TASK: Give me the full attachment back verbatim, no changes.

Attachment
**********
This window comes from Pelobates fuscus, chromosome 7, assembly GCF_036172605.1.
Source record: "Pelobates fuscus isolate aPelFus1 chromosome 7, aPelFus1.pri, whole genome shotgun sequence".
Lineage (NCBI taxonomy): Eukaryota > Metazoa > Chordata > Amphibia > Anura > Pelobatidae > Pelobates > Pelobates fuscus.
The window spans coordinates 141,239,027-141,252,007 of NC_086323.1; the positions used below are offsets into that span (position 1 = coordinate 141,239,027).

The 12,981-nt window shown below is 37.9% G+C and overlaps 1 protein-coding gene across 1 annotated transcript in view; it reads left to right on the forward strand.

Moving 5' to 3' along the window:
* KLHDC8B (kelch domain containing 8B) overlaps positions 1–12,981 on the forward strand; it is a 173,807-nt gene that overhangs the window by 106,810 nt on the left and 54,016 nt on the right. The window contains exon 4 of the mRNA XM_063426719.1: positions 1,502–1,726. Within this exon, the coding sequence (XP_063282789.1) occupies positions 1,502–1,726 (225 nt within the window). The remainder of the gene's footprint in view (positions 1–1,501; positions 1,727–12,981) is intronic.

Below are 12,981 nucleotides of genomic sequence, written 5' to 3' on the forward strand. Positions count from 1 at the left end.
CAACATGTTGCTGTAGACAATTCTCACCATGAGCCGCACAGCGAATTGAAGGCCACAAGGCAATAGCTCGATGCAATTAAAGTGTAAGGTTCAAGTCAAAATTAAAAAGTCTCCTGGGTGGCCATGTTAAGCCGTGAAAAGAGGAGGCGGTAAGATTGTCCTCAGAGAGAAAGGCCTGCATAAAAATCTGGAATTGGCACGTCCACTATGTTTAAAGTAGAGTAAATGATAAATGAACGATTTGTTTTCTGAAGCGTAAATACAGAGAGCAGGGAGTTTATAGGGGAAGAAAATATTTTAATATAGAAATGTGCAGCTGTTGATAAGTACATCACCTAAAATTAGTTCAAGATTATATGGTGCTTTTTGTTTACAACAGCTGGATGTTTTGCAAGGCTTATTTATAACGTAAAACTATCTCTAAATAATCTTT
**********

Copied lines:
This window comes from Pelobates fuscus, chromosome 7, assembly GCF_036172605.1.
Source record: "Pelobates fuscus isolate aPelFus1 chromosome 7, aPelFus1.pri, whole genome shotgun sequence".
Lineage (NCBI taxonomy): Eukaryota > Metazoa > Chordata > Amphibia > Anura > Pelobatidae > Pelobates > Pelobates fuscus.
The window spans coordinates 141,239,027-141,252,007 of NC_086323.1; the positions used below are offsets into that span (position 1 = coordinate 141,239,027).

The 12,981-nt window shown below is 37.9% G+C and overlaps 1 protein-coding gene across 1 annotated transcript in view; it reads left to right on the forward strand.

Moving 5' to 3' along the window:
* KLHDC8B (kelch domain containing 8B) overlaps positions 1–12,981 on the forward strand; it is a 173,807-nt gene that overhangs the window by 106,810 nt on the left and 54,016 nt on the right. The window contains exon 4 of the mRNA XM_063426719.1: positions 1,502–1,726. Within this exon, the coding sequence (XP_063282789.1) occupies positions 1,502–1,726 (225 nt within the window). The remainder of the gene's footprint in view (positions 1–1,501; positions 1,727–12,981) is intronic.

Below are 12,981 nucleotides of genomic sequence, written 5' to 3' on the forward strand. Positions count from 1 at the left end.
CAACATGTTGCTGTAGACAATTCTCACCATGAGCCGCACAGCGAATTGAAGGCCACAAGGCAATAGCTCGATGCAATTAAAGTGTAAGGTTCAAGTCAAAATTAAAAAGTCTCCTGGGTGGCCATGTTAAGCCGTGAAAAGAGGAGGCGGTAAGATTGTCCTCAGAGAGAAAGGCCTGCATAAAAATCTGGAATTGGCACGTCCACTATGTTTAAAGTAGAGTAAATGATAAATGAACGATTTGTTTTCTGAAGCGTAAATACAGAGAGCAGGGAGTTTATAGGGGAAGAAAATATTTTAATATAGAAATGTGCAGCTGTTGATAAGTACATCACCTAAAATTAGTTCAAGATTATATGGTGCTTTTTGTTTACAACAGCTGGATGTTTTGCAAGGCTTATTTATAACGTAAAACTATCTCTAAATAATCTTT